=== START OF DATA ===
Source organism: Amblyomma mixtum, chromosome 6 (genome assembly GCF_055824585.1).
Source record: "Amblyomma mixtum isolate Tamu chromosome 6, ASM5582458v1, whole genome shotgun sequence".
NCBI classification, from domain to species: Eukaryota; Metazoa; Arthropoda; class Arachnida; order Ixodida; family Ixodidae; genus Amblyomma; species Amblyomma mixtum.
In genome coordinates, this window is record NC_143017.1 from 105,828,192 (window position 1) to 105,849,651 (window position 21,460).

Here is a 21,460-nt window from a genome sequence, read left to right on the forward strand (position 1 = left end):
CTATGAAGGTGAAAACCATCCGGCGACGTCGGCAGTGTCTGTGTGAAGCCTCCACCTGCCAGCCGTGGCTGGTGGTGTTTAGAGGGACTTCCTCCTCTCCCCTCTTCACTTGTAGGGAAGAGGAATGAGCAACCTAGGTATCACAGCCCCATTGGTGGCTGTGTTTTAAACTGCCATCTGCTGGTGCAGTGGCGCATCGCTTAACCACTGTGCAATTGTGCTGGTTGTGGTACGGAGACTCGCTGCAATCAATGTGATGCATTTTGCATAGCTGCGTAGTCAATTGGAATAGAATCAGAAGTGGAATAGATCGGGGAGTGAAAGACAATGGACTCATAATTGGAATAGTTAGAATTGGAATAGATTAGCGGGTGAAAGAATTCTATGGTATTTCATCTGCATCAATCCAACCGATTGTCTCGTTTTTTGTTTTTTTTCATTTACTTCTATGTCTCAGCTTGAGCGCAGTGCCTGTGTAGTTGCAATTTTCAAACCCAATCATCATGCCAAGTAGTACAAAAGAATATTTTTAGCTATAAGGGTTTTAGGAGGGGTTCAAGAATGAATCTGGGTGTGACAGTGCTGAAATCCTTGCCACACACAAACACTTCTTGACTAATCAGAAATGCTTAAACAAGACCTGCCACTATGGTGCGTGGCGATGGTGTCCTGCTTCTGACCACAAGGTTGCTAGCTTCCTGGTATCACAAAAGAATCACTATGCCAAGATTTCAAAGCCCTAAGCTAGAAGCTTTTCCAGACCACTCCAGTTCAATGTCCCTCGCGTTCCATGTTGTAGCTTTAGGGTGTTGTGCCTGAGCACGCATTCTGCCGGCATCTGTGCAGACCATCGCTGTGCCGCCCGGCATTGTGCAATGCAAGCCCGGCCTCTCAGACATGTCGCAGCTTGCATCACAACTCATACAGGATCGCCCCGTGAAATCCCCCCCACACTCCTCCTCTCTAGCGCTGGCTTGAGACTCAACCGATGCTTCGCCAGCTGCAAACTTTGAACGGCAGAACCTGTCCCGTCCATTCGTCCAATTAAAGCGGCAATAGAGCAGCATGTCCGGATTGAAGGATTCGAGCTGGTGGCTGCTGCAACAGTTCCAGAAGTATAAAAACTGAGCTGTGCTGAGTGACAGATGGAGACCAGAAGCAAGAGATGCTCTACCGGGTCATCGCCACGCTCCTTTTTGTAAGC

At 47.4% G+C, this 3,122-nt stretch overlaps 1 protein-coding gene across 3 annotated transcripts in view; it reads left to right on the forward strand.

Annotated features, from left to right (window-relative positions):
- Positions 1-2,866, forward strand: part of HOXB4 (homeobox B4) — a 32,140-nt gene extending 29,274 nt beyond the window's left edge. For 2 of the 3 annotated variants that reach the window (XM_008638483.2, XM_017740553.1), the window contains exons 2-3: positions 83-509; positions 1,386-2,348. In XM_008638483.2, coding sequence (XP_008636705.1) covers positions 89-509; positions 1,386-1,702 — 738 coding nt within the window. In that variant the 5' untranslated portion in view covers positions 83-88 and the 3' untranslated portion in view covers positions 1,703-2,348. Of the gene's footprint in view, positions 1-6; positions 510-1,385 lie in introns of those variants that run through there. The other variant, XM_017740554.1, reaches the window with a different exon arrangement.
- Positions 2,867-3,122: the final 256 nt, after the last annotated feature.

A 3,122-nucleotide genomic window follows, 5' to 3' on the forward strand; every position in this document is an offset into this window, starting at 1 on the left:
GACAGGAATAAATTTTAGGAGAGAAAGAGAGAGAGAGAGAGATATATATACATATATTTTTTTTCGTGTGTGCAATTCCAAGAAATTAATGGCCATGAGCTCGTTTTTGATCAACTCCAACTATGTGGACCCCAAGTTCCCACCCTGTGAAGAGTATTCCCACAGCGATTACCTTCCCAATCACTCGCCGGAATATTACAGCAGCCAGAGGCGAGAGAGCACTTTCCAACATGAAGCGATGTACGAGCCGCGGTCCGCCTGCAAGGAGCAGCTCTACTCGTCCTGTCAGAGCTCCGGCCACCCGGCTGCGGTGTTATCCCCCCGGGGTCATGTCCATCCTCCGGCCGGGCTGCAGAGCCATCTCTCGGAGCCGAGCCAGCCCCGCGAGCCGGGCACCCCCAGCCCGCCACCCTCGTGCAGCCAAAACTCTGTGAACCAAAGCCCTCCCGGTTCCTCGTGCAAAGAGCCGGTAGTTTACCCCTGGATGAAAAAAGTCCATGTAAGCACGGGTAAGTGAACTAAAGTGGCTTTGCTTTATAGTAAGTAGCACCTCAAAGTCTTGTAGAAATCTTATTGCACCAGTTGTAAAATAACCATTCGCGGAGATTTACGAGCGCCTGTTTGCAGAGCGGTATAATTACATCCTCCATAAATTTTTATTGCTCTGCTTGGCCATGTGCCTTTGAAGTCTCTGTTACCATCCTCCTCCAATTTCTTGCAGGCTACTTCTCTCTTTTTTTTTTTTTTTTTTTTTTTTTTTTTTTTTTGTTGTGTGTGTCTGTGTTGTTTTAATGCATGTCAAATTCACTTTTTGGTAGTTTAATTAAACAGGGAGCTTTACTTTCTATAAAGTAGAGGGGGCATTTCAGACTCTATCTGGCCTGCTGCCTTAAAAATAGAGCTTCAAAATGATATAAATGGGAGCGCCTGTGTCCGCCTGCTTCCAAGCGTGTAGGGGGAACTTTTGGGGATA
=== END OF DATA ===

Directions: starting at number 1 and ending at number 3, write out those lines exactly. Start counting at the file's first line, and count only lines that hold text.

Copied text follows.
Source organism: Amblyomma mixtum, chromosome 6 (genome assembly GCF_055824585.1).
Source record: "Amblyomma mixtum isolate Tamu chromosome 6, ASM5582458v1, whole genome shotgun sequence".
NCBI classification, from domain to species: Eukaryota; Metazoa; Arthropoda; class Arachnida; order Ixodida; family Ixodidae; genus Amblyomma; species Amblyomma mixtum.